Updated: February 11, 2013 at 12:00 am
In the 15 years he’s delivered flowers, Doug Martin has seen it all — the blushing, the oohs and aahs, the good-natured teasing and the tears ... of humiliation?
“I don’t think the women do it to embarrass the guys,” said Martin, who works for Sign of the Rose floral shop on Academy Boulevard. “They want to send their husband or boyfriend flowers to show that they love them, but they don’t think of the other side — the reception end of the delivery process.”
When they spot Martin standing there, arms heavy with blossoms, the fellas often offer up a playful “Oh, are these for me?” Wink wink.
Martin usually plays along: “Sure, if your name’s Sally.”
Cuteness can backfire, though, when there’s a crowd, and the recipient turns out to be more of a ... Sal.
“A lot of times, women will do heart-shaped balloons or teddy bears,” said Martin, who’s noticed an increase in the number of Valentine’s deliveries to men from women over the past five years. “Then I take them into a plumbing or construction company, which is a really masculine environment, and there are a lot of guys sitting around, saying ‘Oh, look, David got some flowers and a teddy bear.’ Then the guy just looks at me with a disgusted look and says ‘Did she really do this?’”
And so Martin says, “Hey, I just deliver the flowers,” and makes his exit.
Floral artist Linda Doole’s involvement with dude-bouquets (“dude-quets”) begins a little earlier in the process. Many of the women who call in a Valentine’s flower delivery order for their man already have a clear idea what they want, said Doole, who owns Sign of the Rose.
Some opt for traditional arrangements that have been streamlined and de-frilled, while others opt for designs that showcase particular flowers that have a special significance in the relationship,
“Women send men a dozen roses all the time,” Doole said.
“You can masculine-up even a dozen roses by putting curly willow and sticks in it.”
To further man-up a bouquet of roses, Doole suggests skipping the traditional satin bow and baby’s breath (“It’s too lacy and pretty,” she said) and instead going with a raffia tie and dark-colored vase.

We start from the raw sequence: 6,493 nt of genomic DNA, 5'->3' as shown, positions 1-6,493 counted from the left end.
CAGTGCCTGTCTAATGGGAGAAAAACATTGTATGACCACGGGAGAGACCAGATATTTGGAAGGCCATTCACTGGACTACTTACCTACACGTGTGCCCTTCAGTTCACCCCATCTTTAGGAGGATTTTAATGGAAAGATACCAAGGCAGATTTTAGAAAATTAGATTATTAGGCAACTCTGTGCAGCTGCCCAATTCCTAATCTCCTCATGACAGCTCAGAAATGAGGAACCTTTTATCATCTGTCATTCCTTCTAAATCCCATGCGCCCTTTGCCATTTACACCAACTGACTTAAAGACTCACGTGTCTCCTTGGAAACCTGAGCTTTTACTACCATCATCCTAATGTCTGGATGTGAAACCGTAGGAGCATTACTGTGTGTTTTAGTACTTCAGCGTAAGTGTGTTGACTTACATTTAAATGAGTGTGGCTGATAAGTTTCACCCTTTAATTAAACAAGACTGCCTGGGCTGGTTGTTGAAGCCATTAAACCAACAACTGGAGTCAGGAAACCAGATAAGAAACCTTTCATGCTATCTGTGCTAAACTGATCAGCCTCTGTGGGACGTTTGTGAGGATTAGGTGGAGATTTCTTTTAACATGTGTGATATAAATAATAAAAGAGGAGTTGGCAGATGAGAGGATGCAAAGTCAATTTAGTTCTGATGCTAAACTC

“That gets it more rustic,” Doole said.
Flowers Doole likes for boy-bound arrangements include tropicals such as the not exactly macho-sounding bird of paradise.
Jerry Flynn, business manager at Platte Floral, thinks any type of arrangement would work for a man — so long as it’s communicating the sender’s heart-felt sentiment.
“It just depends on what kind of message they’re trying to convey,” Flynn said.
Generally, though, a standard dude-quet will involve bolder colors, such as burgundies, rather than pinks and reds. Euro gardens, which contain an arrangement of green and flowering plants, are another good option.
“Green plants are also very popular to send to men,” Flynn said. “Think of things they can have in their office and on their desk.”
When it comes to delivery, Doole encourages senders to have flowers sent to workplaces rather than home when the holiday falls on a weekday.
“You don’t want them to miss the delivery,” she said.
And, really, audience reaction is a big part of the fun, right?
At least, it can be, said Martin.
“It’s the holiday. You show your appreciation for your loved ones and that’s the way it’s going to be. But everybody takes it a little differently,” said Martin, who in his delivery career has heard men complain, “Well, I never get any flowers.”
It’s hard to tell if they’re doing it just to be cute.
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